After months of nationwide protest rallies over dire economic conditions and soaring prices of basic commodities, president Bashir was unseated on April 11 through a military coup, whose leaders then formed the so-called Transitional Military Council (TMC) with the task of running state affairs.
However, the generals on the council moved to consolidate power and themselves faced popular protests, which called for a civilian body to govern the country. On many occasions, the rallies were met with a heavy-handed crackdown.
After lengthy negotiations, the TMC and the Forces of Freedom and Change (FFC), a wide coalition of opposition groups, reached a landmark power-sharing deal on July 17.
Sudan’s factions agree document for transitional govt.Sudanese factions have agreed on a constitutional declaration to usher in a new period of transitional government.
On Saturday, the two sides reached an agreement on the shape of a transitional government, and on Sunday, they signed a constitutional declaration during a ceremony in the capital, Khartoum, attended by African Union and Ethiopian mediators, who had helped broker the accord.
The document was initialed by Ahmed Rabie, the protest movement’s leader, and General Mohamed Hamdan Dagalo, the deputy leader of the TMC and the second most powerful man in the African country.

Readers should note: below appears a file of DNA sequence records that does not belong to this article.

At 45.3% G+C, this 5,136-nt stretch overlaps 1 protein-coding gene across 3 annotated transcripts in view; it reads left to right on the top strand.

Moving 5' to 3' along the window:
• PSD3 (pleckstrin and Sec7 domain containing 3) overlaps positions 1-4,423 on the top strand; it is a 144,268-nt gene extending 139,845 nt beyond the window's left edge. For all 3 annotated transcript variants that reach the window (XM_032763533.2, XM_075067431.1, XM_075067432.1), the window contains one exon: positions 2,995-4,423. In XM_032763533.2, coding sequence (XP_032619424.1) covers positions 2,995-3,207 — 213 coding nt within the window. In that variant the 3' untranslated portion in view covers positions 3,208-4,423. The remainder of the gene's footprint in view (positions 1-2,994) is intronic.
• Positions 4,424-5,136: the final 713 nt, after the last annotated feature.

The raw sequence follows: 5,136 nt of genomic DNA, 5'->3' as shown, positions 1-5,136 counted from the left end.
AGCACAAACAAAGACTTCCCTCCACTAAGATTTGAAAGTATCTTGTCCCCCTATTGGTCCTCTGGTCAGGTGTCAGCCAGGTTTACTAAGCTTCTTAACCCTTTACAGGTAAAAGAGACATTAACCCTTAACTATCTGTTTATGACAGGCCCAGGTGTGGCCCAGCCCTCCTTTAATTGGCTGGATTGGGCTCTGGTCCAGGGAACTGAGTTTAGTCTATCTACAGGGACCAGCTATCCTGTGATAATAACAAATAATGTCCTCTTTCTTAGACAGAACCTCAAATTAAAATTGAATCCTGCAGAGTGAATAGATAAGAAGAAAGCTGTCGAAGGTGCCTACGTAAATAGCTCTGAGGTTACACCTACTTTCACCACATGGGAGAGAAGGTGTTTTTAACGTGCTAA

“We turned a tough page of Sudan’s history by signing this agreement,” said Dagalo, who flashed a victory sign after making a short speech.
But it was unclear how the signings would affect the situation on the ground. Violence has continued in the recent past despite talks and earlier agreements between the two sides, and the military leaders will continue to exercise strong influence for now.
Dagalo himself is the leader of the feared paramilitary Rapid Support Forces (RSF), whose members are accused of being involved in a bloody crackdown on a protest camp outside army headquarters in Khartoum on June 3. At least 127 people were killed then, according to doctors close to the protest movement.
The parties are due to put final signatures on the agreement at a special ceremony in Khartoum attended by foreign leaders on August 17, when ousted Bashir is also due to go on trial on corruption charges.
According to Monzer Abu al-Maali, another protest leader, the two sides are also expected to announce on August 18 the composition of the new transitional civilian-majority ruling council, which will run Sudan during a three-year transitional period leading up to elections.
Two days later, on August 20, a new prime minister will be named, and on August 28, a cabinet will be appointed. The cabinet and the council, according to sources familiar with the negotiations, will meet on September 1, ahead of the appointment of a 300-member legislative assembly in three months.
The FFC will have 67 percent of the seats in the assembly, which will serve during the transitional period, and other political groups and factions not associated with Bashir will pick up the rest.